A former nuclear missile launch center that closed as the Cold War was winding down, opened on Monday to a public curious to see what life was like at the once-top secret site.
The Ronald Reagan Minuteman site in eastern North Dakota is surrounded by wheat and soybean fields and looks pretty much the same as it did in 1997 when it was still being used.
Visitors can now go underground and view where Air Force officers once sat to wait for a possible nuclear war. It was their job to monitor 10 nearby Minuteman III nuclear missiles - and to launch them if ordered. The former living quarters, a building that stands about 60ft above the underground nuclear missile control center, still has the kitchen equipment, televisions, pool table and magazines it did when the site was closed.
On Monday a freight elevator took about 30 visitors to two cavernous rooms that resemble railroad tunnels, where the underground air smelled faintly of diesel fuel and parts of the floor were sticky with hydraulic fluid. One room housed diesel generators and air conditioners to cool the equipment. Another was for two officers who worked 24-hour shifts.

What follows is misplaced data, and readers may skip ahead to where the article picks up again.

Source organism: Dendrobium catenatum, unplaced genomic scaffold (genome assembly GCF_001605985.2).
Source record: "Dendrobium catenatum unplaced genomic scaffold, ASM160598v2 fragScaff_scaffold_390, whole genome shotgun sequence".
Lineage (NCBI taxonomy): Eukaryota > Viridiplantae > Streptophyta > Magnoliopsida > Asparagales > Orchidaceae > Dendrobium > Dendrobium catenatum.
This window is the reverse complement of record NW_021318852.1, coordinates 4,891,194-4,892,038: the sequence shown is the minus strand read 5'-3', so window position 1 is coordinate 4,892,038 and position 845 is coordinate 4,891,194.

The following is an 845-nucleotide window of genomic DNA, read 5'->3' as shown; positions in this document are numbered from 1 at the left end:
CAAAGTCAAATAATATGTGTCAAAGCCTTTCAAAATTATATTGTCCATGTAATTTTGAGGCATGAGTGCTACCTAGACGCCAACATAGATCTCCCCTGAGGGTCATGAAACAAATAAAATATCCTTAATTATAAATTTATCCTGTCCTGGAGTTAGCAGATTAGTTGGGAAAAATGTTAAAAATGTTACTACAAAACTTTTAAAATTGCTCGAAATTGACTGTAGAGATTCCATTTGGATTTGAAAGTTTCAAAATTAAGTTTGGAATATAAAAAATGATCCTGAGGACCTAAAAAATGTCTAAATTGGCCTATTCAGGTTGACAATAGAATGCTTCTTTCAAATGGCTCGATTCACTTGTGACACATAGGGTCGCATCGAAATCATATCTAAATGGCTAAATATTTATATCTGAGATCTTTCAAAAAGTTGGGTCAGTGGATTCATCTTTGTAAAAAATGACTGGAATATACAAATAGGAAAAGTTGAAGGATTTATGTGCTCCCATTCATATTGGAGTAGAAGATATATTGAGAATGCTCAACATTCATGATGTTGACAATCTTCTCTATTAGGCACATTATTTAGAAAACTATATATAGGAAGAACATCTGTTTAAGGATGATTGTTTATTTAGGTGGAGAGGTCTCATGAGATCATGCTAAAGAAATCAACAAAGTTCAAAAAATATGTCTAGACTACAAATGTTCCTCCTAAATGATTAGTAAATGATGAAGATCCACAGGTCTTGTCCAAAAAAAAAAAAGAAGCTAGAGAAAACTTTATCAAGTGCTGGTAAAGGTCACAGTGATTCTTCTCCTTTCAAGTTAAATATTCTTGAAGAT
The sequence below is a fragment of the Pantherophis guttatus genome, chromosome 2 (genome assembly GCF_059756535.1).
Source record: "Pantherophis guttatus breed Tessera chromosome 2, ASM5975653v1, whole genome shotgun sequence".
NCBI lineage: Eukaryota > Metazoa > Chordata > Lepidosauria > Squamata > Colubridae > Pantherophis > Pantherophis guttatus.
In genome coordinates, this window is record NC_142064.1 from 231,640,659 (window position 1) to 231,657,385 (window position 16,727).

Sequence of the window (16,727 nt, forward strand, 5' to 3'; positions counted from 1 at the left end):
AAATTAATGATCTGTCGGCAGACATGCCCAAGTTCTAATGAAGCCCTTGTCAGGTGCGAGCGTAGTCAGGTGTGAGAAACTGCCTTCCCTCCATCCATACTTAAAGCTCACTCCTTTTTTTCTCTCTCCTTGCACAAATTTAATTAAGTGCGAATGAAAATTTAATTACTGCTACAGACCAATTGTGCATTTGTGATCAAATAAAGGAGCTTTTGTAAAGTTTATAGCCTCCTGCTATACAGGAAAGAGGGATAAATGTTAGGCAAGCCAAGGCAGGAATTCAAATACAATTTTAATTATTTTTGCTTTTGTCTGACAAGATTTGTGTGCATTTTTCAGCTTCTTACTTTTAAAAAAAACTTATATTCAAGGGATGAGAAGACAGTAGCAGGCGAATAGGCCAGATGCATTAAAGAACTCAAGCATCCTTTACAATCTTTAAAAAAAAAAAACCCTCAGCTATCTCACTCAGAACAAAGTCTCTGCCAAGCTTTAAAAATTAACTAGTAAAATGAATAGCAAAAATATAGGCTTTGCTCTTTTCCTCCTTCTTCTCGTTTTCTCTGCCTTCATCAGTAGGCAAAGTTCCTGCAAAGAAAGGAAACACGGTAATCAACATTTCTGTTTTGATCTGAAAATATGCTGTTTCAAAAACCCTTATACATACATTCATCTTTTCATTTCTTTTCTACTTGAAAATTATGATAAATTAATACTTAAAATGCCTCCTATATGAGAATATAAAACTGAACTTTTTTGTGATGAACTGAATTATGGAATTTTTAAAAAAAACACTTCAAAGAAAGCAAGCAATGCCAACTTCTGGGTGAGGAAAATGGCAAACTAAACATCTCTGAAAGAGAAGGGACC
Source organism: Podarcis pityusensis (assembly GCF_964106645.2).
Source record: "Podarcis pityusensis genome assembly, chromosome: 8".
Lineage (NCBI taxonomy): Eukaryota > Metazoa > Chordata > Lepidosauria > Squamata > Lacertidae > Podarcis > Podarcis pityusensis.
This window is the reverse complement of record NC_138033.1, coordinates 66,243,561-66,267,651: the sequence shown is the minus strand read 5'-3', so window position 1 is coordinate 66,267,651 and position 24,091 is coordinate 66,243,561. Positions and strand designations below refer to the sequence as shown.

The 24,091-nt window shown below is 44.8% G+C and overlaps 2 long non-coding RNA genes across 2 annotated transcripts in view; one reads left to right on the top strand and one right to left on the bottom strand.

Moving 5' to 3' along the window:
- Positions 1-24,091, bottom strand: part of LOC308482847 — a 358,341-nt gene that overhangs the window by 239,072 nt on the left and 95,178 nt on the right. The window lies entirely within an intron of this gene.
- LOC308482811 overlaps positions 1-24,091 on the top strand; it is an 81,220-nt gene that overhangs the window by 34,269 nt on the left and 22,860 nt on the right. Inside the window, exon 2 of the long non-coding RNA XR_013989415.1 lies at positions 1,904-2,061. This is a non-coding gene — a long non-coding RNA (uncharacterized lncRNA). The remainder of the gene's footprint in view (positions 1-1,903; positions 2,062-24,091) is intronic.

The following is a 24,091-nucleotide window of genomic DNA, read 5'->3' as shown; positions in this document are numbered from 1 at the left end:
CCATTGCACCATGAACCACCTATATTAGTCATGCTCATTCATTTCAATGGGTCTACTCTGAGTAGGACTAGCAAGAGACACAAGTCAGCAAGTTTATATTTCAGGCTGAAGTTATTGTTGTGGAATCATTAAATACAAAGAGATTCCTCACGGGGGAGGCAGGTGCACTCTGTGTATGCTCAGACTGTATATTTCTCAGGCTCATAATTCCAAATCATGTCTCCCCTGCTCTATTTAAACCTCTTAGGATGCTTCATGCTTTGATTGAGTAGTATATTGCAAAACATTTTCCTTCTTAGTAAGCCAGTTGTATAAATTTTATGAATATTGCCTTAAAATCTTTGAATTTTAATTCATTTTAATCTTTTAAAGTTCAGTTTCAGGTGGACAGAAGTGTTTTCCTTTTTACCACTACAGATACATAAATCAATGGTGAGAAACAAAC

The missile site, about three miles north of Cooperstown and about 70 miles northwest of Fargo, is one of a handful of US locations that commemorate the Cold War. The National Park Service operates a former Minuteman II launch center and missile silo in South Dakota. In Arizona, historic preservationists operate a former Titan nuclear missile site.